Gynecologic Oncology done right
Part of Alium's mission is to continue to define "Total Women's Care" and now we have added a very important piece to that definition, Gynecologic Oncology. We are proud to help women no matter what they face and certainly cancer is one of the biggest issue a woman could face. With our team at your side and our patient centered approach to care addressing all aspects of your cancer treatment, you will get the best care in a small friendly setting. Our warm, supportive staff work hard to integrate physical, mental and social health into a care plan that maximizes success and minimizes stress on you.
Meet The Oncology Team
Dennis Scribner, MD
I’m a paragraph. Double click me or click Edit Text, it's easy.
Kelly Collonello, ONP
I’m a paragraph. Double click me or click Edit Text, it's easy.
What does a Gyn-Oncologist do?
A gynecologic oncologist is a specialized medical doctor who focuses on the diagnosis and treatment of cancers that specifically affect the female reproductive system. This includes cancers of the ovaries, uterus, cervix, fallopian tubes, vagina, and vulva. Gynecologic oncologists are trained in both surgery and the use of chemotherapy and other medical treatments to manage gynecologic cancers.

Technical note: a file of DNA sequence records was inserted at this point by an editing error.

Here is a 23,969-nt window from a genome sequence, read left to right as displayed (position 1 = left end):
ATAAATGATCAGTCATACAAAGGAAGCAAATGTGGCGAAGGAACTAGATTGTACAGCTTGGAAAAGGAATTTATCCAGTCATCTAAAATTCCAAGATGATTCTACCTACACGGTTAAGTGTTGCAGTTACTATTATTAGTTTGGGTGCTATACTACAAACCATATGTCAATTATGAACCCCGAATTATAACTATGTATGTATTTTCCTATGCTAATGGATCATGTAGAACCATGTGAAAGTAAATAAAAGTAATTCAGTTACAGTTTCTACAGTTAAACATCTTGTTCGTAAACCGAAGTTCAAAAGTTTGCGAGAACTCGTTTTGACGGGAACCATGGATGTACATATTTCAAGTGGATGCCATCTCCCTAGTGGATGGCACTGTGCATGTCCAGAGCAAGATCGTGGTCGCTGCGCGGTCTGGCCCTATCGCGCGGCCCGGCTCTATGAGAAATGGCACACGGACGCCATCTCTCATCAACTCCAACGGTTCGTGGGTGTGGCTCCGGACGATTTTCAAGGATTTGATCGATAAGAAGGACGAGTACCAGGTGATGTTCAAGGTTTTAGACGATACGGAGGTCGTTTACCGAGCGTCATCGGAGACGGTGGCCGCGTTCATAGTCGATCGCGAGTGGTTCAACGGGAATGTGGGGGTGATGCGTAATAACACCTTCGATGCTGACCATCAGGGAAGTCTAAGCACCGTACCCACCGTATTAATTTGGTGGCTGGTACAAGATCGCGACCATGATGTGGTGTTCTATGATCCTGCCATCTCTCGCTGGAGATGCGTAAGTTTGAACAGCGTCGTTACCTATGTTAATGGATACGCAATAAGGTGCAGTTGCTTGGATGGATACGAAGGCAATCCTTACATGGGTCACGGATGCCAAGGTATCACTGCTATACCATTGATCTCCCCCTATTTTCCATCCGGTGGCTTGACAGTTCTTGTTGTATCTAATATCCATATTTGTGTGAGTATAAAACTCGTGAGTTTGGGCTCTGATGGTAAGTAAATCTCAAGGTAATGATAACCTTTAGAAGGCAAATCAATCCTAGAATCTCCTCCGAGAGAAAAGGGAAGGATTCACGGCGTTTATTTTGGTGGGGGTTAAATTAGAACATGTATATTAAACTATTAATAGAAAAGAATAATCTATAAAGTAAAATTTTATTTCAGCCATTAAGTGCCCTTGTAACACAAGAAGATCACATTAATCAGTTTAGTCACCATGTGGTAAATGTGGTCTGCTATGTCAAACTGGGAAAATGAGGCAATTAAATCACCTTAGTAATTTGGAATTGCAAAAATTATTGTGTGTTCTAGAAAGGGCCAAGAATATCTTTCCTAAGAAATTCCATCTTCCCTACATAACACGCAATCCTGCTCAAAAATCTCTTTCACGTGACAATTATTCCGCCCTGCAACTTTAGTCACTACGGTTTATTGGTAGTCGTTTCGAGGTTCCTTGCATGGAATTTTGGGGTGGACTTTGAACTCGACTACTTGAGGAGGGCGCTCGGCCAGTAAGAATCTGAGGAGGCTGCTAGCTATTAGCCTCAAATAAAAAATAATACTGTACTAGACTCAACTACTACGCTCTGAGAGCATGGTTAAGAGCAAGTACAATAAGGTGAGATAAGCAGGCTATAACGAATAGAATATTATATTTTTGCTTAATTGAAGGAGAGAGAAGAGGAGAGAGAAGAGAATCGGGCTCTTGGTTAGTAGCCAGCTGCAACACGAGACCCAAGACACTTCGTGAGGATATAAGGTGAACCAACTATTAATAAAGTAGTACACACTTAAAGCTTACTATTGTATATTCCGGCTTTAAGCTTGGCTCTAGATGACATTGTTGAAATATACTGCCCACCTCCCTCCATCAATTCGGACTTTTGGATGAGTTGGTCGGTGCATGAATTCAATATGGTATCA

Conduct thorough medical histories and physical examinations to understand the patient's health and identify any symptoms or signs of gynecologic cancers.
May order and interpret various imaging studies such as ultrasound, CT scans, MRI, or PET scans to visualize the reproductive organs and assess the extent of disease.